Is ‘Britain’s Brainiest School’ a business or a place of learning?
If you missed a Sunday detention you were threatened with a £100 fine
Last month, the BBC aired a documentary on Cardiff Sixth Form College, calling it “Britain’s Brainiest School”. The documentary was, essentially, a national publicity stunt. Their claim is that is was their blend of ‘Eastern and Western approaches to education‘ that has led to their success. I disagree.
Awash with drama, gossip and, of course, scandal, Cardiff Sixth Form College is perhaps just like any other college – only it sits top of the league tables. Yet, their 99 per cent A*- B A level attainment rate is nothing I feel proud of, having moved from the college’s hallowed ground to university this year.
Its real secret? Pressurised throughout the year, students there typically enjoy a 50 hour working week (not counting extra hours dedicated to compulsory extracurricular societies) compared to the more typical 16 hours per week seen at state schools. It is the robotic work schedule, leaving no time for normal adolescent development alongside a tough selection process, that delivers the right results. And if you don’t deliver the right results? Well then you’re sent to the school’s Oxford branch with the added benefit that you do not dilute statistics and risk a lower standing in the league tables.
Just to be considered a place, you need complete subject aptitude tests, an interview and have a high attainment of GCSE or equivalent grades – at least six A*s, nine to be eligible for a scholarship. And this cherry-picking happens on an international basis. Out of a year of approximately 184 students, I was one of only 10 “locals” – qualifying via ownership of a British passport. The majority of the rest were imported from Asia – in this instance the factory is ironically situated in the Western Hemisphere.
Most of these students have already covered the A level syllabuses in their home countries, so high grades should come as no surprise. If you’re selecting only the top students from around the world, and then working them for 50 hours a week, you are going to get top results. The boarding price tag starts at £22,500 per year escalating to £44,125 per year, not including the extra thousands of pounds to be spent in exchange for guardianship (for those under 18), work experience and school uniform. It should come as no wonder that the executive director of the college, Yasmin Sarwar, known by most as Mrs S, won the Welsh Asian Women Achievement award for business – not education – last year. Scores of 65 per cent in class tests warranted demerits. Accumulating demerits led to detentions. Missing a Sunday detention was threatened with a £100 fine. Other finable offences included not cleaning your kitchen and missing homework or tests.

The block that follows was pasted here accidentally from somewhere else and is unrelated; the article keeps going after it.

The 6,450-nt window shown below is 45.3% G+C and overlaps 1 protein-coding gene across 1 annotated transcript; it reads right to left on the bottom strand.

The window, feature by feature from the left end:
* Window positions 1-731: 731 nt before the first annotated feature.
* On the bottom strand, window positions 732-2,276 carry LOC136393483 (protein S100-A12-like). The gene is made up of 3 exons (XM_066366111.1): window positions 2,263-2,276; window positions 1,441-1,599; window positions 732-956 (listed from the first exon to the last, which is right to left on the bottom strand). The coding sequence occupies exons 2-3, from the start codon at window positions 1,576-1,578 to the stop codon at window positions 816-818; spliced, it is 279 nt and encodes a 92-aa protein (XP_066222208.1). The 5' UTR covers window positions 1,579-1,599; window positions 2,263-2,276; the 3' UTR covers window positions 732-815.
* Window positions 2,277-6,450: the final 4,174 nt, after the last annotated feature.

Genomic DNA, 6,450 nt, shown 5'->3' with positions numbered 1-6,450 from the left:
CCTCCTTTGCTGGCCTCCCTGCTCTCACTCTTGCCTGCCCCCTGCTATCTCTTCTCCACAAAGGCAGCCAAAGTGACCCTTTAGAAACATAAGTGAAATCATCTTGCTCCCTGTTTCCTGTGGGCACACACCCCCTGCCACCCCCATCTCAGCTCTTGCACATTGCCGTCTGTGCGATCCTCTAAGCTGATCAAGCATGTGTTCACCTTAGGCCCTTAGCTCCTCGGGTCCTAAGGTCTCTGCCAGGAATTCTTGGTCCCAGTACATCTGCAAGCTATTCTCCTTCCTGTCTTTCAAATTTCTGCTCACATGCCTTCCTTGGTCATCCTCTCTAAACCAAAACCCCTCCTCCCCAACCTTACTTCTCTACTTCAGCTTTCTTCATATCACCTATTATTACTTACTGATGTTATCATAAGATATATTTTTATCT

What of the students that don’t make the cut? Should they fail to attain AAB in their AS exams, they are given two options. Either leave and start anew, or be shipped off to the school’s Oxford branch under similar fee conditions. An email from one of the school’s admissions administrators confirms this. It reads: “There is a requirement of a minimum AAB in AS subjects to be able to progress into A2 year. Should the student fail to meet the requirement they will be either offered to repeat the year or transfer to another college.” But why? The answer is simple. Sarwar and co can’t risk these liabilities diluting their “top” statistics. The statistics seem to be the only thing giving the college an edge over more reputed schools like Eton or Harrow.
However, it isn’t just the school’s status at the “top” that comes under scrutiny. The college’s treatment of students, according to its students, is just as interesting. Last March an anonymous group of them conducted an opinion survey. They collected 210 responses, around two thirds of the student body at the time. When asked whether they felt the college was fair to them, 34 per cent agreed – the rest either disagreeing or choosing not to comment. The survey went on to show that 51 per cent of students were satisfied with the college in general, with just 41 per cent feeling that the college “pays attention” to their concerns. Mrs S said: “[These] allegations contain erroneous, misleading and outdated information.” The survey culminated in an additional comments field. The responses include:
“The school should not [threaten to] fine the students if they miss a detention, they should never use money as a threat.”
“l feel that the college is more concerned with our score (ie A* percentage) than our future.”
“Demerit points should not be given for poor academic performance.”
“It is unacceptable to fine a student.”
“This is a company more than a school, its emphasis is on making money for the school but there is no emphasis on the students’ good.”
“The school rarely ever listens to our grievances, and serves out punishment with no clarification.”
“Threatening to use money as a punishment (e.g. for not going to detentions) does not seem right.”
“This college is a business. Not a charity. It only has the status of a ‘charity’ because the college gives scholarships to local students. Clearly, there are profits being made.”
And you’d be a fool to think there was solace after the school day’s end. Kept in private student accommodation manned by 29 wardens, students students enjoy the benefits of CCTV cameras, monitored 24 hours a day, to keep a 10pm curfew and gender divide – girls and boys are not allowed to live together.
The real secrets behind Cardiff Sixth Form College are nothing to applaud and they are perhaps not unique – but this shouldn’t mar their gravity. The students feel powerless against the very power structures they’re paying for. In the words of one of the survey’s respondents: “Change is necessary, but it will never come, knowing the college.”